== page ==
The Great Siege of Malta, Knights of Malta and Napoleon
The Knights of St. John and the Crusades
In 1522, during the time of the Crusades, the Knights of St. John were driven out of Rhodes by the growing Ottoman Empire. Meanwhile, in 1530, Charles V of Spain, out of fear of a possible Ottoman invasion of Rome, granted Malta to the Knights of St John for protection.
The knights fortified and enhanced their new domain and made the Italian language an official one. Because of the ongoing Crusade, the Knights’ main task was to provide medical assistance. They built numerous hospitals and their eight-pointed cross, is still used as a symbol by many first aid organizations today.
The Great Siege of Malta
On the 18th May 1565, The Great Siege of Malta took place when the Turkish Ottoman Empire, a great marine power in the Mediterranean at the time, invaded and tried to capture Malta. The Turks sent 81 ships to attack and over 30,000 soldiers sailed into the Bay of Marsaxlokk, making the siege of Malta the bloodiest and most violent battle in history. During the battle, the Turks lost their commander Dragut Rais along with 8,000 men – around a quarter of their total army in the siege. During the siege, the Turks captured four Knights whom they beheaded and nailed to a cross. As a response, Grandmaster la Vallette beheaded Turkish prisoners and fired their heads from cannons. The Maltese people fought together with the Knights and 8000 Sicilian soldiers, winning the battle against the Turks.
The construction of Valletta
After the siege, fearing another attack, la Vallette decided to increase Malta's fortifications and to build a new city on the previously uninhabited peninsula. The construction of Valletta began on 28 March 1566, with Grandmaster Jean Parisot de la Vallette himself placing the foundation stone. High walls were built for maximum protection, the streets laid out in a grid pattern and a big ditch was dug across the whole of the peninsula. The new city was of course named Valletta in honour of Grand Master de la Vallette who died in 1568, and did not manage to see his city completed.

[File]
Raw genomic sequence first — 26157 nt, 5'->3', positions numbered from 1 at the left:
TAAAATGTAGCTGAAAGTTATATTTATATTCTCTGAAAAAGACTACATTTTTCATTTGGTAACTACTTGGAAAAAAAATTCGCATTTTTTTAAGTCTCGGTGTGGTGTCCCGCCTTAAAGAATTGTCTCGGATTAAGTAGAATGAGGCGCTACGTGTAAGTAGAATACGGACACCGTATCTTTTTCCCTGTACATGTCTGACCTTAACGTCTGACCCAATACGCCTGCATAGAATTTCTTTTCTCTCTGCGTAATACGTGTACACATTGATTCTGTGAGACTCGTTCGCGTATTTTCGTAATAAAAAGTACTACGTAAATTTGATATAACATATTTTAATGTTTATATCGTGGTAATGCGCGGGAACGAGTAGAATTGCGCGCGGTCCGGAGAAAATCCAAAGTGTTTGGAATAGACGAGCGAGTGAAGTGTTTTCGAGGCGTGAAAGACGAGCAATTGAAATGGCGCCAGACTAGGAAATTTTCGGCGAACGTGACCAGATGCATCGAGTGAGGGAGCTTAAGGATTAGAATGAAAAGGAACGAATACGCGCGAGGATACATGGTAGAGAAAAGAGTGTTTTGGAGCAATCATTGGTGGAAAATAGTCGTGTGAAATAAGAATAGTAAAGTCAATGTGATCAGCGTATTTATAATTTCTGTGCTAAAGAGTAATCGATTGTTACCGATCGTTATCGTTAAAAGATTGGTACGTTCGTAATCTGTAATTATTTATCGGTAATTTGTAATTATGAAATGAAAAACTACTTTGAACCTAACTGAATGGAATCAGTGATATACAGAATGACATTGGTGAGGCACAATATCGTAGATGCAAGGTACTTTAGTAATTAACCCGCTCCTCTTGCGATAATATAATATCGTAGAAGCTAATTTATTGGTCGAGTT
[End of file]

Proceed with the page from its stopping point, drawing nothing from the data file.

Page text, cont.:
Fortification of the Maltese Islands
After 1634, Grandmaster Antoine de Paule continued to build fortifications for Malta’s protection designed by Pietro Paolo Floriani. Thanks to the Knights, many architectural and cultural projects saw their light; while many new cities such as Cittá Vittoriosa and Cittá Rohan were built. The Knights not only enhanced and developed Malta but also continued to care for the sick.
In 1674, the Knights began their new hospital, the Sacra Infermeria in Valletta and in 1676 the School of Anatomy and Surgery was set up. Sadly, as time passed, the Knights of St John became drunk with power and lost their support with the Maltese public. Their reign finally came to an end when Napoleon Bonaparte captured Malta.
Napoleon rule and Maltese rebellion
Napoleon captured Malta on 11th of June 1798, while he was sailing his way to Egypt during the French Revolutionary Wars. The Knights offered Napoleon a safe harbour but denied Napoleon fresh water. As the Knights had lost their former fighting spirit they quickly lost to the French and had to leave Malta.
Even though Napoleon only stayed 6 days, he plundered treasures form the Maltese churches and sailed off to Egypt. He left behind approximately 4,000 soldiers to guard Malta. Napoleon only ruled Malta for about 3 months as on 2 September 1798 the Maltese rebelled against the French at Mdina and the French withdrew to Valletta.
The French stayed in Valletta for the next two years, until General Claude-Henri Belgrand de Vaubois surrendered to British forces on 5 September 1800.
Malta was grateful for the British help and wanted to become a part of the British Empire. They presented the island to Sir Alexander Ball who also accepted the Maltese Declaration of Rights. This stated that Malta would come under the protection of the King and that the King has no rights to hand over the Islands to any other power.